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How to create a winning research poster using PowerPoint

Updated: Aug 5, 2021

A few years ago, I won the ‘Best for Creativity’ award at the Queen’s University Belfast Graduate Poster Competition. I have since helped many academics with their posters by designing the custom-made illustration for their research. I know how daunting it can be putting a research poster together – but don’t’ worry, this blog has you covered.

This Blog covers:

Why you should submit to a poster conference!

Posters are widely used in the academic sphere and now feature more and more at conferences. Research posters summaries your work concisely and engagingly –exactly like an abstract does. Typically, at a conference, the researcher (you) will stand by the poster display. At the same time, other participants view the posters and interact with the researchers. Interacting with other participants is a great way to make contacts in your field, get some feedback and practice your elevator pitch.

So How Do You Make Your Poster Stand Out? Think Visual!

An academic poster is usually a mix of text and visual aids like tables, graphs and pictures. To make your poster a hit – keep the text to a minimum and think of how to tell your research story visually. We are hard-wired to love visual information and absorb it a lot faster than large amounts of text (think of how popular platforms like Instagram, Pinterest and TikTok are). Visuals are eye-catching and will draw in the other participants at the conference to enquire more about your work. Visuals make it easy to understand complex information without having to scroll through heaps of text and look up the meaning of obscure jargon.

It is important to use appropriate visualisation to depict your research story. Here are some ideas:

Flow Charts

Flow diagrams show a multi-step process or series of conditional outcomes. They are a great way to walk conference participants through your methodology process. Flow charts can easily be created in MS Word.

Bar and Line Charts

These types of charts are a great way of showing trends over time, as shown in my poster below which shows bank risk over time. You can create your charts in MS Excel and import to PowerPoint when creating your poster.


Infographics strike the right balance between cool and professional. PowerPoint even has some templates you can look at when open up the app. Infographics can communicate complex analytics, statistics and help create an engaging story.

You can use tools like Canva and Piktochart to help you quickly create an awesome story from your data.


Including relevant memorable images is a great way to send a powerful message and entice the audience to learn more about your work. You could even use a series of photographs to break down a complex idea. Try stay away from stock images as they are generic. Maybe take a picture of your lab with an experiment running.


There are many creative routes you can go down when designing your poster. I hope to provide you with some suggestions and get your creative juices flowing.

Poster Setup on PowerPoint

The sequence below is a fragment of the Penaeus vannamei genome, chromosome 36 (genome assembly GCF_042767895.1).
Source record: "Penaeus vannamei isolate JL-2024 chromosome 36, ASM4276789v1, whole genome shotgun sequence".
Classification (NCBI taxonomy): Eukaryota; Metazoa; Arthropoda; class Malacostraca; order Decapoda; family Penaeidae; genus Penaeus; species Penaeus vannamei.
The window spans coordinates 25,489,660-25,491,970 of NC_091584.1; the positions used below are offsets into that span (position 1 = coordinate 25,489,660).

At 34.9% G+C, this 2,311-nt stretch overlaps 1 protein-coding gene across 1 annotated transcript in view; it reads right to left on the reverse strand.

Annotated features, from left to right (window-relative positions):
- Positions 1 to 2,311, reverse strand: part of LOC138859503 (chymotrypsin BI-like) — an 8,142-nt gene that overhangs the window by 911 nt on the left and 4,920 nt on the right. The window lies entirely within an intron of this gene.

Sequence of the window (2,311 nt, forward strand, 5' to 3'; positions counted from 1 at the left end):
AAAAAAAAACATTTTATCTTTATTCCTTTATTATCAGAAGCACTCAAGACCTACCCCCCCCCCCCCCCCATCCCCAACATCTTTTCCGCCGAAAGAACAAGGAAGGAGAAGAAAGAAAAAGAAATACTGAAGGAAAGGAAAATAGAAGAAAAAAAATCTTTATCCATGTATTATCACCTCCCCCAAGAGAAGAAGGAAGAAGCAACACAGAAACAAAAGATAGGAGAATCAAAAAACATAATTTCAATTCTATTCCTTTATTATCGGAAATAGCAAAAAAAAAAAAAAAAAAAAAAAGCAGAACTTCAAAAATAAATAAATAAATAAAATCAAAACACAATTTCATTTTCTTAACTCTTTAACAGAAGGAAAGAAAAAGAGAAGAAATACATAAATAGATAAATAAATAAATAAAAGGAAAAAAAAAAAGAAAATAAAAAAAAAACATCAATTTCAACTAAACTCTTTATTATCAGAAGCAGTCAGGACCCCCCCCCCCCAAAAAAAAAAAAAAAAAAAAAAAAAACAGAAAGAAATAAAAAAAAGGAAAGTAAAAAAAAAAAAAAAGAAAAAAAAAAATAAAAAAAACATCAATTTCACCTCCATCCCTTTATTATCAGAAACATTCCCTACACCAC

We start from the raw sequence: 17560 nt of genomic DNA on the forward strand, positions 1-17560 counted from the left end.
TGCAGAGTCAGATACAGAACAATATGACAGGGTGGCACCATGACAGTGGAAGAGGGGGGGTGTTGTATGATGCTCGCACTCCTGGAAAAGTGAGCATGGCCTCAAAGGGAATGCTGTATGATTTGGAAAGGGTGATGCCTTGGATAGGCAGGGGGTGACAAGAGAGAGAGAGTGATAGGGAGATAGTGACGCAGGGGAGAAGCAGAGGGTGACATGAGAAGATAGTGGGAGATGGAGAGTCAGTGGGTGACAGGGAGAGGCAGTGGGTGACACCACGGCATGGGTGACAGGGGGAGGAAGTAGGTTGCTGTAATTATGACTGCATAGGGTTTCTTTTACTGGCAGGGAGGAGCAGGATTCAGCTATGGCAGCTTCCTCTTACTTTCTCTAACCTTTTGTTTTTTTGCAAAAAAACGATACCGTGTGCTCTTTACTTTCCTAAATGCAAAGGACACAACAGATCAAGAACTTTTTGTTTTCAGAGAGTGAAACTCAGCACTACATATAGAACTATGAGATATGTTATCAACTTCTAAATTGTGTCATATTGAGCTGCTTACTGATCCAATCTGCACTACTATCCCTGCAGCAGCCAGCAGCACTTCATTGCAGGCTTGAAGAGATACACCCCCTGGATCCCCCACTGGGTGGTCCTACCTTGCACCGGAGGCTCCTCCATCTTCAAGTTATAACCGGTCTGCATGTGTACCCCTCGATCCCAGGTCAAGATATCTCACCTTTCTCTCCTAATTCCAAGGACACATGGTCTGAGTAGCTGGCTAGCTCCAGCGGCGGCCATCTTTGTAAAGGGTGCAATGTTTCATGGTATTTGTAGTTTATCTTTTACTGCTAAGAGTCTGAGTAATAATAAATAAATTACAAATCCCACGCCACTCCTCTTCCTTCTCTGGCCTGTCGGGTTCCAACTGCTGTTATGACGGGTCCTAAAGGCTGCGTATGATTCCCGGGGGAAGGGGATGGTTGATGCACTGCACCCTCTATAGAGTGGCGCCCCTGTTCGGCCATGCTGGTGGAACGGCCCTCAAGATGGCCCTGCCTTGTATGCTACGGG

• Your poster will be created as ONE slide on PowerPoint.

  • Under ‘Custom’, select your width and height. The standard size for PRINT academic posters is 48 inches wide by 36 inches tall. Be sure to select ‘Ensure Fit’ to avoid lost information.

  • The title should be approximately the entire width of the poster with the main text broken into multiple columns, usually three to four. Like in my poster should above use section headings to make poster easier to read.

Some design tips to remember when creating your poster:

  • Title should be short and snazzy – you want it to grab participants attention at the conference.

  • Word count is between 500-800 words. YES, you read that right! Remember your poster is just like an abstract.

  • Like an abstract include things like the projects’ topic, scope, thesis, methodology results, conclusions and references.

  • Use bullets, numbering and headings to make it easy to read.

  • Include relevant visuals like discussed above.

  • Maintain good contrast between the background colour and text.

  • Be sure to include your name, co-authors, academic program, and University. Double check the conference website for specific guidelines.

  • Send your draft poster to academic supervisor for feedback before submitting to conference and getting it printed.

Just a few extra points regarding graphics and text…

  • Make sure your image is of suitable quality (around 150 dpi).

  • To adjust image once inserted in PowerPoint and retain image proportions, hold the shift key on your keyboard, click and drag the corners to scale.

  • Use a font that works across platforms. I recommend sticking with fonts like Times New Roman and Arial.

  • Make sure you are consistent with the text in poster – all the headers should be the same size and use the same font throughout the body of the poster.

  • Write your text in Word first that copy and paste it over. It is easier to spot mistakes in Word.

Font size guidelines by section:

  • Title: 72-120 pt.

  • Subtitle: 48-80 pt.

  • Section headers: 36-72 pt.

  • Body text: 24-48 pt.

Would you like help with your poster? Why not commission me to create an illustration specific to your work – like the academics did for their posters below. The process could not be simpler – we would just share a cup of coffee (virtually or in person). By the time you have sipped your last drop of coffee, I will have gotten the essence of your research and can work my magic in coming up with the perfect illustration. Please get in touch if you have any queries.


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